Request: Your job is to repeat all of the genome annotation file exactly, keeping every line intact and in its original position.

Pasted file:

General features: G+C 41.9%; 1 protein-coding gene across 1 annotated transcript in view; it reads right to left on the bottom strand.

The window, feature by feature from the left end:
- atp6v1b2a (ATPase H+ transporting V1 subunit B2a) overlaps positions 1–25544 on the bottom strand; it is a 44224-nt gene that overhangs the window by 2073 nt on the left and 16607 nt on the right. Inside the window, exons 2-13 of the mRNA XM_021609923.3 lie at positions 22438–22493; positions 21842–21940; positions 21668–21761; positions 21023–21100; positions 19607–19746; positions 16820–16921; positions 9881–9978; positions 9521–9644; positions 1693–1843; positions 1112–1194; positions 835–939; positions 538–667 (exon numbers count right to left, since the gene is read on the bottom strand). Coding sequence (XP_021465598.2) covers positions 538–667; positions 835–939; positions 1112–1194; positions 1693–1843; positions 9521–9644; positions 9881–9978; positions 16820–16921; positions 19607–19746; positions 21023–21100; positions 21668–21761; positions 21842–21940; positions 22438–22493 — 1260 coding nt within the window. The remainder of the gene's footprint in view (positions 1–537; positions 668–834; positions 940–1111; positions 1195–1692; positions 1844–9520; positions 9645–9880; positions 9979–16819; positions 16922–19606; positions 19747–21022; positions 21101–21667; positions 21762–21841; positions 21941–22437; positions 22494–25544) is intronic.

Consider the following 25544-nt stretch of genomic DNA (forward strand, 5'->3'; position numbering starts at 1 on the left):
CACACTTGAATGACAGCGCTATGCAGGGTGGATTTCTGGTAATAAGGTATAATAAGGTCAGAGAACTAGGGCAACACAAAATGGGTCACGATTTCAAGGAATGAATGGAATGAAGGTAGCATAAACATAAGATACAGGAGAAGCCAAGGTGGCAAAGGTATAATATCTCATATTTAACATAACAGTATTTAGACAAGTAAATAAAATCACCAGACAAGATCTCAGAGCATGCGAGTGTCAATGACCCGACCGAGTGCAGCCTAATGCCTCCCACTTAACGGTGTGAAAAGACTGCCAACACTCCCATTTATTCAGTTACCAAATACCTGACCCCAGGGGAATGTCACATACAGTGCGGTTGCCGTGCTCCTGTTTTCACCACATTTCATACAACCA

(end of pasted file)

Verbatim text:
General features: G+C 41.9%; 1 protein-coding gene across 1 annotated transcript in view; it reads right to left on the bottom strand.

The window, feature by feature from the left end:
- atp6v1b2a (ATPase H+ transporting V1 subunit B2a) overlaps positions 1–25544 on the bottom strand; it is a 44224-nt gene that overhangs the window by 2073 nt on the left and 16607 nt on the right. Inside the window, exons 2-13 of the mRNA XM_021609923.3 lie at positions 22438–22493; positions 21842–21940; positions 21668–21761; positions 21023–21100; positions 19607–19746; positions 16820–16921; positions 9881–9978; positions 9521–9644; positions 1693–1843; positions 1112–1194; positions 835–939; positions 538–667 (exon numbers count right to left, since the gene is read on the bottom strand). Coding sequence (XP_021465598.2) covers positions 538–667; positions 835–939; positions 1112–1194; positions 1693–1843; positions 9521–9644; positions 9881–9978; positions 16820–16921; positions 19607–19746; positions 21023–21100; positions 21668–21761; positions 21842–21940; positions 22438–22493 — 1260 coding nt within the window. The remainder of the gene's footprint in view (positions 1–537; positions 668–834; positions 940–1111; positions 1195–1692; positions 1844–9520; positions 9645–9880; positions 9979–16819; positions 16922–19606; positions 19747–21022; positions 21101–21667; positions 21762–21841; positions 21941–22437; positions 22494–25544) is intronic.

Consider the following 25544-nt stretch of genomic DNA (forward strand, 5'->3'; position numbering starts at 1 on the left):
CACACTTGAATGACAGCGCTATGCAGGGTGGATTTCTGGTAATAAGGTATAATAAGGTCAGAGAACTAGGGCAACACAAAATGGGTCACGATTTCAAGGAATGAATGGAATGAAGGTAGCATAAACATAAGATACAGGAGAAGCCAAGGTGGCAAAGGTATAATATCTCATATTTAACATAACAGTATTTAGACAAGTAAATAAAATCACCAGACAAGATCTCAGAGCATGCGAGTGTCAATGACCCGACCGAGTGCAGCCTAATGCCTCCCACTTAACGGTGTGAAAAGACTGCCAACACTCCCATTTATTCAGTTACCAAATACCTGACCCCAGGGGAATGTCACATACAGTGCGGTTGCCGTGCTCCTGTTTTCACCACATTTCATACAACCA